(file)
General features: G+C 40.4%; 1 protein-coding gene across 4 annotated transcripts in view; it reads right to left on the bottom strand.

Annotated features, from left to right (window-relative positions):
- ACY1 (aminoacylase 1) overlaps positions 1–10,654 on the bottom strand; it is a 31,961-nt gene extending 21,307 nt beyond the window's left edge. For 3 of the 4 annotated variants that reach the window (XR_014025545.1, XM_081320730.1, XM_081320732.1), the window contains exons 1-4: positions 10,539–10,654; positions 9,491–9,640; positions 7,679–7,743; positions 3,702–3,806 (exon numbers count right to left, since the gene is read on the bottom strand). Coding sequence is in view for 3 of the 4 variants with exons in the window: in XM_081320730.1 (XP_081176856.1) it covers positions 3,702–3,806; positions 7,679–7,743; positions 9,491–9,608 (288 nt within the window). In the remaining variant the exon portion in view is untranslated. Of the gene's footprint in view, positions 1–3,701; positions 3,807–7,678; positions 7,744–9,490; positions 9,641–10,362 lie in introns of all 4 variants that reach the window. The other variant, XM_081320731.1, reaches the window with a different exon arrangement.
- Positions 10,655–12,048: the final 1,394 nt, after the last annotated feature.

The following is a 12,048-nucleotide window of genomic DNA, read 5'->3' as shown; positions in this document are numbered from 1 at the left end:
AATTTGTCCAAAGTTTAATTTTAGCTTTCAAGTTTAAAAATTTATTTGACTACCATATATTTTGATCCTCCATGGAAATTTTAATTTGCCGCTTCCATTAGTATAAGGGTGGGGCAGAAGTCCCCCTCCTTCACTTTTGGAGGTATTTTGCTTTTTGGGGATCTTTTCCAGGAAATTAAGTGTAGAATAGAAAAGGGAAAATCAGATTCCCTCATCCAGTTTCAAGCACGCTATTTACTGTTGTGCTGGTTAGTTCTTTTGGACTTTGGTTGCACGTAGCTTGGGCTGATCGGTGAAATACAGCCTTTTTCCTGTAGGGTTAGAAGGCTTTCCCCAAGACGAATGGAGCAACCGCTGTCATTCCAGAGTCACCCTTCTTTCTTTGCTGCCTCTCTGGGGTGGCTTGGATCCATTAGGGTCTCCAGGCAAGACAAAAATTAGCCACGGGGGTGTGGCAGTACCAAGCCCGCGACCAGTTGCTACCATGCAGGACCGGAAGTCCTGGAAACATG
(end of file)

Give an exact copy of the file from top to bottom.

General features: G+C 40.4%; 1 protein-coding gene across 4 annotated transcripts in view; it reads right to left on the bottom strand.

Annotated features, from left to right (window-relative positions):
- ACY1 (aminoacylase 1) overlaps positions 1–10,654 on the bottom strand; it is a 31,961-nt gene extending 21,307 nt beyond the window's left edge. For 3 of the 4 annotated variants that reach the window (XR_014025545.1, XM_081320730.1, XM_081320732.1), the window contains exons 1-4: positions 10,539–10,654; positions 9,491–9,640; positions 7,679–7,743; positions 3,702–3,806 (exon numbers count right to left, since the gene is read on the bottom strand). Coding sequence is in view for 3 of the 4 variants with exons in the window: in XM_081320730.1 (XP_081176856.1) it covers positions 3,702–3,806; positions 7,679–7,743; positions 9,491–9,608 (288 nt within the window). In the remaining variant the exon portion in view is untranslated. Of the gene's footprint in view, positions 1–3,701; positions 3,807–7,678; positions 7,744–9,490; positions 9,641–10,362 lie in introns of all 4 variants that reach the window. The other variant, XM_081320731.1, reaches the window with a different exon arrangement.
- Positions 10,655–12,048: the final 1,394 nt, after the last annotated feature.

The following is a 12,048-nucleotide window of genomic DNA, read 5'->3' as shown; positions in this document are numbered from 1 at the left end:
AATTTGTCCAAAGTTTAATTTTAGCTTTCAAGTTTAAAAATTTATTTGACTACCATATATTTTGATCCTCCATGGAAATTTTAATTTGCCGCTTCCATTAGTATAAGGGTGGGGCAGAAGTCCCCCTCCTTCACTTTTGGAGGTATTTTGCTTTTTGGGGATCTTTTCCAGGAAATTAAGTGTAGAATAGAAAAGGGAAAATCAGATTCCCTCATCCAGTTTCAAGCACGCTATTTACTGTTGTGCTGGTTAGTTCTTTTGGACTTTGGTTGCACGTAGCTTGGGCTGATCGGTGAAATACAGCCTTTTTCCTGTAGGGTTAGAAGGCTTTCCCCAAGACGAATGGAGCAACCGCTGTCATTCCAGAGTCACCCTTCTTTCTTTGCTGCCTCTCTGGGGTGGCTTGGATCCATTAGGGTCTCCAGGCAAGACAAAAATTAGCCACGGGGGTGTGGCAGTACCAAGCCCGCGACCAGTTGCTACCATGCAGGACCGGAAGTCCTGGAAACATG